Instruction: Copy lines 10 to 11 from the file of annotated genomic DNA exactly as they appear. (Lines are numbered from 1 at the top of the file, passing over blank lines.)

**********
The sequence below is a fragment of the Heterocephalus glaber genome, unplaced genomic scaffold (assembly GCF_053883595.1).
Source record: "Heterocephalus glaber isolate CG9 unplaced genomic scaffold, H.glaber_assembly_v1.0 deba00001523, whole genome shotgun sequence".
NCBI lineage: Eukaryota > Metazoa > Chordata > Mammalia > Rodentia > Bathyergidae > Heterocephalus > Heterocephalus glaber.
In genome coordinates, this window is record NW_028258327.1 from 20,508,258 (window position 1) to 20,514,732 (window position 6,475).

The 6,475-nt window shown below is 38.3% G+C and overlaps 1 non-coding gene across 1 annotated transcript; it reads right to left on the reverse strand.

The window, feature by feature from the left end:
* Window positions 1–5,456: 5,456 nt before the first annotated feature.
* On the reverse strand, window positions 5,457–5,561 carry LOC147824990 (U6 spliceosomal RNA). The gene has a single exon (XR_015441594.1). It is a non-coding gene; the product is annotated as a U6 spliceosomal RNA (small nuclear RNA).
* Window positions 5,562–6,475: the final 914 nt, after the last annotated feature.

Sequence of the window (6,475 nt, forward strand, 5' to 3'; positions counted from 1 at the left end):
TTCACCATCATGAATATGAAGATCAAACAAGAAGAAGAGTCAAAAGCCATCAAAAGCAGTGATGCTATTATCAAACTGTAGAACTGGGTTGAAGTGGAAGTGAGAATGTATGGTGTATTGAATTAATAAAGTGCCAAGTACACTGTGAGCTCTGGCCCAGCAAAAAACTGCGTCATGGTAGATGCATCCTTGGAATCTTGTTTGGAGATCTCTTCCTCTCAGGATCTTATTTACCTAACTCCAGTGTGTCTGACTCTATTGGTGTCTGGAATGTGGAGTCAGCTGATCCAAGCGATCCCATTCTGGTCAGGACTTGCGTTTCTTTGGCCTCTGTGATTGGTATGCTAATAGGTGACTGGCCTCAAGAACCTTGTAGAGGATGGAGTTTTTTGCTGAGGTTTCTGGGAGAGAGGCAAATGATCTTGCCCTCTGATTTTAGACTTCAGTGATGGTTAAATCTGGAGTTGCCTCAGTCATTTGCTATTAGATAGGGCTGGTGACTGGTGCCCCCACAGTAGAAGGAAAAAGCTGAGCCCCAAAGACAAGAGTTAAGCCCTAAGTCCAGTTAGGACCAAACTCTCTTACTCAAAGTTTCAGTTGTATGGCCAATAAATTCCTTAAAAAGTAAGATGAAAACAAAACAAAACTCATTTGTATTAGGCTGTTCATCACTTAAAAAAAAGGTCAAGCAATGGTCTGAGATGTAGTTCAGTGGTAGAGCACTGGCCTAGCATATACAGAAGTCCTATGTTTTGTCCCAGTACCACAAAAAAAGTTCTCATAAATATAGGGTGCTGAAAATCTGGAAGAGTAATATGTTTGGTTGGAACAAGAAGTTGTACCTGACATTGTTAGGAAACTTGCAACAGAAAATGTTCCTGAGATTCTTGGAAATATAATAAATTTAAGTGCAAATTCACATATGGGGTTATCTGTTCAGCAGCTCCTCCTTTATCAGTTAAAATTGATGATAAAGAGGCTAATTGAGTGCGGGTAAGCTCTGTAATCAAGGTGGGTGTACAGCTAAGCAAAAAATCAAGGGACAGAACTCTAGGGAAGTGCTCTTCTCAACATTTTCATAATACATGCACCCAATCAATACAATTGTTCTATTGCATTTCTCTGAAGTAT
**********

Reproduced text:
Sequence of the window (6,475 nt, forward strand, 5' to 3'; positions counted from 1 at the left end):
TTCACCATCATGAATATGAAGATCAAACAAGAAGAAGAGTCAAAAGCCATCAAAAGCAGTGATGCTATTATCAAACTGTAGAACTGGGTTGAAGTGGAAGTGAGAATGTATGGTGTATTGAATTAATAAAGTGCCAAGTACACTGTGAGCTCTGGCCCAGCAAAAAACTGCGTCATGGTAGATGCATCCTTGGAATCTTGTTTGGAGATCTCTTCCTCTCAGGATCTTATTTACCTAACTCCAGTGTGTCTGACTCTATTGGTGTCTGGAATGTGGAGTCAGCTGATCCAAGCGATCCCATTCTGGTCAGGACTTGCGTTTCTTTGGCCTCTGTGATTGGTATGCTAATAGGTGACTGGCCTCAAGAACCTTGTAGAGGATGGAGTTTTTTGCTGAGGTTTCTGGGAGAGAGGCAAATGATCTTGCCCTCTGATTTTAGACTTCAGTGATGGTTAAATCTGGAGTTGCCTCAGTCATTTGCTATTAGATAGGGCTGGTGACTGGTGCCCCCACAGTAGAAGGAAAAAGCTGAGCCCCAAAGACAAGAGTTAAGCCCTAAGTCCAGTTAGGACCAAACTCTCTTACTCAAAGTTTCAGTTGTATGGCCAATAAATTCCTTAAAAAGTAAGATGAAAACAAAACAAAACTCATTTGTATTAGGCTGTTCATCACTTAAAAAAAAGGTCAAGCAATGGTCTGAGATGTAGTTCAGTGGTAGAGCACTGGCCTAGCATATACAGAAGTCCTATGTTTTGTCCCAGTACCACAAAAAAAGTTCTCATAAATATAGGGTGCTGAAAATCTGGAAGAGTAATATGTTTGGTTGGAACAAGAAGTTGTACCTGACATTGTTAGGAAACTTGCAACAGAAAATGTTCCTGAGATTCTTGGAAATATAATAAATTTAAGTGCAAATTCACATATGGGGTTATCTGTTCAGCAGCTCCTCCTTTATCAGTTAAAATTGATGATAAAGAGGCTAATTGAGTGCGGGTAAGCTCTGTAATCAAGGTGGGTGTACAGCTAAGCAAAAAATCAAGGGACAGAACTCTAGGGAAGTGCTCTTCTCAACATTTTCATAATACATGCACCCAATCAATACAATTGTTCTATTGCATTTCTCTGAAGTAT